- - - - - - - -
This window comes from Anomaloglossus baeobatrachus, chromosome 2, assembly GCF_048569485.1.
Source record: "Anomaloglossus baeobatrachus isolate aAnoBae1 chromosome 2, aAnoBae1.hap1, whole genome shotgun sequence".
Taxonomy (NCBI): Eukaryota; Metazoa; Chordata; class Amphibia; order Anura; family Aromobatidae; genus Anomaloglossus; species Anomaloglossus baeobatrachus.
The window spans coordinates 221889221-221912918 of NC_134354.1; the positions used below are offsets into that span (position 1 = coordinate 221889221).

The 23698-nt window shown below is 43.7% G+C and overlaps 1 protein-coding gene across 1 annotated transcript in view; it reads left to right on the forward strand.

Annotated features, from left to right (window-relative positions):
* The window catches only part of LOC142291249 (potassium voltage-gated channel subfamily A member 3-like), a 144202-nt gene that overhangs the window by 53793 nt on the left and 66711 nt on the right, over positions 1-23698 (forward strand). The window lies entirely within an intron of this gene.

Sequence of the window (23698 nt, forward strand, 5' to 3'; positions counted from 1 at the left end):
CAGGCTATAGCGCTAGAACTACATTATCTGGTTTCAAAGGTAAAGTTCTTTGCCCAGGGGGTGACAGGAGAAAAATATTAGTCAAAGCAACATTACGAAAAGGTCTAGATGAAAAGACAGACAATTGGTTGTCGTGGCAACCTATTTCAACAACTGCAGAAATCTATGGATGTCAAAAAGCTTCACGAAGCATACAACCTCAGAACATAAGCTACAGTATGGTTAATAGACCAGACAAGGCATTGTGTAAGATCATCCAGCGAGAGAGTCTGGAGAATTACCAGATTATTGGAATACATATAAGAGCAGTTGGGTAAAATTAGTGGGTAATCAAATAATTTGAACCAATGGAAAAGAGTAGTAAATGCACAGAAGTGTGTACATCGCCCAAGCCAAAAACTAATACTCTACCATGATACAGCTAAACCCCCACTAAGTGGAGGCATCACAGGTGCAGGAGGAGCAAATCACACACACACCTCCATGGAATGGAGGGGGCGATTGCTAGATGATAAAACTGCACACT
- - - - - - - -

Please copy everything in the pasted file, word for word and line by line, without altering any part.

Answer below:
This window comes from Anomaloglossus baeobatrachus, chromosome 2, assembly GCF_048569485.1.
Source record: "Anomaloglossus baeobatrachus isolate aAnoBae1 chromosome 2, aAnoBae1.hap1, whole genome shotgun sequence".
Taxonomy (NCBI): Eukaryota; Metazoa; Chordata; class Amphibia; order Anura; family Aromobatidae; genus Anomaloglossus; species Anomaloglossus baeobatrachus.
The window spans coordinates 221889221-221912918 of NC_134354.1; the positions used below are offsets into that span (position 1 = coordinate 221889221).

The 23698-nt window shown below is 43.7% G+C and overlaps 1 protein-coding gene across 1 annotated transcript in view; it reads left to right on the forward strand.

Annotated features, from left to right (window-relative positions):
* The window catches only part of LOC142291249 (potassium voltage-gated channel subfamily A member 3-like), a 144202-nt gene that overhangs the window by 53793 nt on the left and 66711 nt on the right, over positions 1-23698 (forward strand). The window lies entirely within an intron of this gene.

Sequence of the window (23698 nt, forward strand, 5' to 3'; positions counted from 1 at the left end):
CAGGCTATAGCGCTAGAACTACATTATCTGGTTTCAAAGGTAAAGTTCTTTGCCCAGGGGGTGACAGGAGAAAAATATTAGTCAAAGCAACATTACGAAAAGGTCTAGATGAAAAGACAGACAATTGGTTGTCGTGGCAACCTATTTCAACAACTGCAGAAATCTATGGATGTCAAAAAGCTTCACGAAGCATACAACCTCAGAACATAAGCTACAGTATGGTTAATAGACCAGACAAGGCATTGTGTAAGATCATCCAGCGAGAGAGTCTGGAGAATTACCAGATTATTGGAATACATATAAGAGCAGTTGGGTAAAATTAGTGGGTAATCAAATAATTTGAACCAATGGAAAAGAGTAGTAAATGCACAGAAGTGTGTACATCGCCCAAGCCAAAAACTAATACTCTACCATGATACAGCTAAACCCCCACTAAGTGGAGGCATCACAGGTGCAGGAGGAGCAAATCACACACACACCTCCATGGAATGGAGGGGGCGATTGCTAGATGATAAAACTGCACACT